Supercomputers for Beginners - Part IV

Quantum Computers
This article appeared in Vol. 13, No. 3 - 2016


God does not play dice with the universeAlbert Einstein

The 2012 Nobel Prize in Physics was awarded to Serge Haroche and David Wineland for Quantum Entanglement, which is a phenomenon that enables the manipulation and measurement of individual quantum systems without destroying them. This may pave the way for superfast computers, called quantum computers. Some of the smartest physicists, mathematicians and information theorists today are driving this development. Quantum computers may find applications in inverse problems, like those which the industry is trying to solve in geophysics. Give it 20–30 years, and you will have quantum computer desktops.

Will we ever have the amount of computing power that we need or want? What is the next era of computing? If we agree with Moore’s Law, the years 2020-2030 will find the circuits on a microprocessor measured on an atomic scale. The logical next step will be to develop quantum computers which tap directly into the field of quantum mechanics to speed computation. As of 2016, the development of quantum computers is still in its infancy, but experiments have been carried out in which quantum computational operations were executed on a very small number of quantum bits. Academic research labs and universities around the world and companies such as IBM, NASA, Google, Microsoft, and Lockheed Martin have been working on the basic building blocks of a quantum computer for some years. But most people, like us, do not really understand what quantum computing is and isn’t. We will not even attempt to give a full explanation, but only an introduction. 

Computers require data to be encoded into binary digits (bits). A bit is the basic unit of information in computing and can have only one of two values: 0 and 1. A quantum computer exploits quantum mechanical phenomena, such as superposition and entanglement to perform operations. Instead of bits, quantum bits or qubits that can be zero and one at the same time are used. Recall that a conventional computer stores information as 0s or 1s. Most real numbers are stored with a set of 64 zeroes or ones - i.e. bits. However, the quantum computer uses quantum bits, or qubits - which can be a 1 or a 0 or both at the same time, a condition known as a superposition. Qubits represent particles - atoms, ions, photons, or electrons - and their respective control devices work together to act as computer memory and a processor. Because qubits can exist in quantum superposition, or multiple states simultaneously, the quantum computer has the potential to be millions of times more powerful than today’s most powerful supercomputers. But - of course - this real speedup remains to be demonstrated.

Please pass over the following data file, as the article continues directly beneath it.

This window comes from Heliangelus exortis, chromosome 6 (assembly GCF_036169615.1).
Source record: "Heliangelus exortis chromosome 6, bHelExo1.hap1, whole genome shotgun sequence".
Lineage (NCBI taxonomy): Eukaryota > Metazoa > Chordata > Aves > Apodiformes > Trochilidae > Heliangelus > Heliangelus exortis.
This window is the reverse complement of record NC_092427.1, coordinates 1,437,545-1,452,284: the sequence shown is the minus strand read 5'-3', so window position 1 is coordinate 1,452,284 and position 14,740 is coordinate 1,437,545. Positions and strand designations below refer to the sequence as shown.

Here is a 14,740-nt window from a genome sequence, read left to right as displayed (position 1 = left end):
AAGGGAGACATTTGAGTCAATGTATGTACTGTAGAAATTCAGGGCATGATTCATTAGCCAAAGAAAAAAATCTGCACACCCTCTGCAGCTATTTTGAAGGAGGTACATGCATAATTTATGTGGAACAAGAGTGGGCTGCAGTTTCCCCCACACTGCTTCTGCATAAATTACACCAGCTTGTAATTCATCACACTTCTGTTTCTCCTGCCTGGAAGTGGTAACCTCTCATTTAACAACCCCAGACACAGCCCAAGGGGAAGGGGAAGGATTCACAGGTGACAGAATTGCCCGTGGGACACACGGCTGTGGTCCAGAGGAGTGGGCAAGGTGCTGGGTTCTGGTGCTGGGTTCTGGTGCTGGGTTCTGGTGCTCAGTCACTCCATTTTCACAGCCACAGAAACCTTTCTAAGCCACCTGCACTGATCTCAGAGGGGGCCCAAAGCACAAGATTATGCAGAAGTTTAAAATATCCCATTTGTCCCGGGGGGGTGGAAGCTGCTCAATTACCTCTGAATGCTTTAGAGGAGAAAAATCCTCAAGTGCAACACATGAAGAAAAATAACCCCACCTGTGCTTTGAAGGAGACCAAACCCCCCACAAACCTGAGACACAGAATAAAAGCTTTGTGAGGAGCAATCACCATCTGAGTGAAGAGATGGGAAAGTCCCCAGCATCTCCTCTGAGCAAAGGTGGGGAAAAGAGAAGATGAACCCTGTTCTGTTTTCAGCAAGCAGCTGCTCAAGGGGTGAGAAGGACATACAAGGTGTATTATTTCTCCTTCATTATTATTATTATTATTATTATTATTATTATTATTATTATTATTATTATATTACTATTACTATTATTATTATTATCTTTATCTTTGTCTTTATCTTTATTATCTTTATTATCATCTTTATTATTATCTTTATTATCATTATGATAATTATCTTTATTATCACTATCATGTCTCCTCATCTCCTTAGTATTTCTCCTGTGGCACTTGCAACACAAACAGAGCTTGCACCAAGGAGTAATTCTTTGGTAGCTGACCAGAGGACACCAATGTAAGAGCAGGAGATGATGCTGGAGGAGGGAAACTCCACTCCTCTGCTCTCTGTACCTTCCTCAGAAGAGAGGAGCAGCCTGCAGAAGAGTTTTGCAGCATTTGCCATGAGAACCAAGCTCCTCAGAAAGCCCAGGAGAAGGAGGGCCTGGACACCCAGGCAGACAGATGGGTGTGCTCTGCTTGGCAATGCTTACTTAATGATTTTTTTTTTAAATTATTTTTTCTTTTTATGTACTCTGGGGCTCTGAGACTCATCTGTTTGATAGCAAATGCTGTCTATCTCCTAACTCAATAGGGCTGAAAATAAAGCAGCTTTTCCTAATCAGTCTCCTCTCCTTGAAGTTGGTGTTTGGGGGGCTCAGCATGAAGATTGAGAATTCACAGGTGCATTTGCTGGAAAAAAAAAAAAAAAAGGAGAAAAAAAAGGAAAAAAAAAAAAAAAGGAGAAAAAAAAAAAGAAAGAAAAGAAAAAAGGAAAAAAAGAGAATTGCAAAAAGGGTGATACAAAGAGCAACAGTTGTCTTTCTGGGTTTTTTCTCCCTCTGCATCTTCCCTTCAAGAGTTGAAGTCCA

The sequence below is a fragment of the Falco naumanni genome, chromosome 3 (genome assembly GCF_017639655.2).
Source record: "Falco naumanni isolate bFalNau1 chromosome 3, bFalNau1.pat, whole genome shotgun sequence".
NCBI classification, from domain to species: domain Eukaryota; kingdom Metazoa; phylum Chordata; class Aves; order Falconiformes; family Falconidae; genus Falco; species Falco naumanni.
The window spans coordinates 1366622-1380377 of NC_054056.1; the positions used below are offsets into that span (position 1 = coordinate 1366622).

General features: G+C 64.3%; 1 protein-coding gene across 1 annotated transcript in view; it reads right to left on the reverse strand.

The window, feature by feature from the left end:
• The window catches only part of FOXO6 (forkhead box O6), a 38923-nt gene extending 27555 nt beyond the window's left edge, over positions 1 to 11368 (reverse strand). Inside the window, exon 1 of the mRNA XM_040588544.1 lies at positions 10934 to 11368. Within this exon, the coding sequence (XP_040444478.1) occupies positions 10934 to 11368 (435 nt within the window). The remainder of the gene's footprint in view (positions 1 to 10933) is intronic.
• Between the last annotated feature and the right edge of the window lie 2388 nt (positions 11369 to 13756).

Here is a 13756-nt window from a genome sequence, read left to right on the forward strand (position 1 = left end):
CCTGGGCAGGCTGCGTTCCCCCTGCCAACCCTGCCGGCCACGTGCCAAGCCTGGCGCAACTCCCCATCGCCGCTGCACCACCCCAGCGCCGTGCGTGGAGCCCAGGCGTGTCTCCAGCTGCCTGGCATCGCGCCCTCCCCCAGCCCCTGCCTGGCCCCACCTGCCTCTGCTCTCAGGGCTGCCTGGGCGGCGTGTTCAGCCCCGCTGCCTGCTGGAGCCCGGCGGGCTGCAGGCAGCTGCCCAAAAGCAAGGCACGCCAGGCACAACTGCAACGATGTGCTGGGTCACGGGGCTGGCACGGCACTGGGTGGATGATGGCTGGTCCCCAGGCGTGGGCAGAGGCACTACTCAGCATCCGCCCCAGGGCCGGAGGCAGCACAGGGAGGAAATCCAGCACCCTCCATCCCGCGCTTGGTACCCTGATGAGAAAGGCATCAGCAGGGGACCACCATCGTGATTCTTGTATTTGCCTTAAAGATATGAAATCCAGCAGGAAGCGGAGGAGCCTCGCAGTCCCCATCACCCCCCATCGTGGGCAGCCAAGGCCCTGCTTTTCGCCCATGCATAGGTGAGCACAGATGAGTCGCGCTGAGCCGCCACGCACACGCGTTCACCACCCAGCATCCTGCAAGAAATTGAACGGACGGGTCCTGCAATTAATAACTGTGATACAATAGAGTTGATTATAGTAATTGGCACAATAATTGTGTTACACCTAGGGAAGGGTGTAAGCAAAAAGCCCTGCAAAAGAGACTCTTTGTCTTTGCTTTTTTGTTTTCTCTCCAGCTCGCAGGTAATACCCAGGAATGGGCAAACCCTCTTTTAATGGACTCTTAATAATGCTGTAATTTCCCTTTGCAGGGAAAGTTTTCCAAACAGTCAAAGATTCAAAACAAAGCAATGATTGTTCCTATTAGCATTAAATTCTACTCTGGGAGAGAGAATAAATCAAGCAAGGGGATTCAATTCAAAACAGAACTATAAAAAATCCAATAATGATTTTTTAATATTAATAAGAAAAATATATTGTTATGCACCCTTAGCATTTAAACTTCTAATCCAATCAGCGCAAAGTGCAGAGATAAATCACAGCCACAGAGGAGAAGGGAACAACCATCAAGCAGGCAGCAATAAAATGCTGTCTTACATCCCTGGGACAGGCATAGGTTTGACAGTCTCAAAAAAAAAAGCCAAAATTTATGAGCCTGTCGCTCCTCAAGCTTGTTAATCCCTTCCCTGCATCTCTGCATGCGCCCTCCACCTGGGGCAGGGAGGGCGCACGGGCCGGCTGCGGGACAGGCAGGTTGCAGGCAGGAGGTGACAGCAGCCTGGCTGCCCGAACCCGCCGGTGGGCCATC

Quantum computing exploits two principles offered by the laws of quantum mechanics to perform operations on data: the principle of superposition of states and the concept of entanglement. Superposition is a one-particle property while entanglement is a phenomenon associated with two or more separated but connected particles.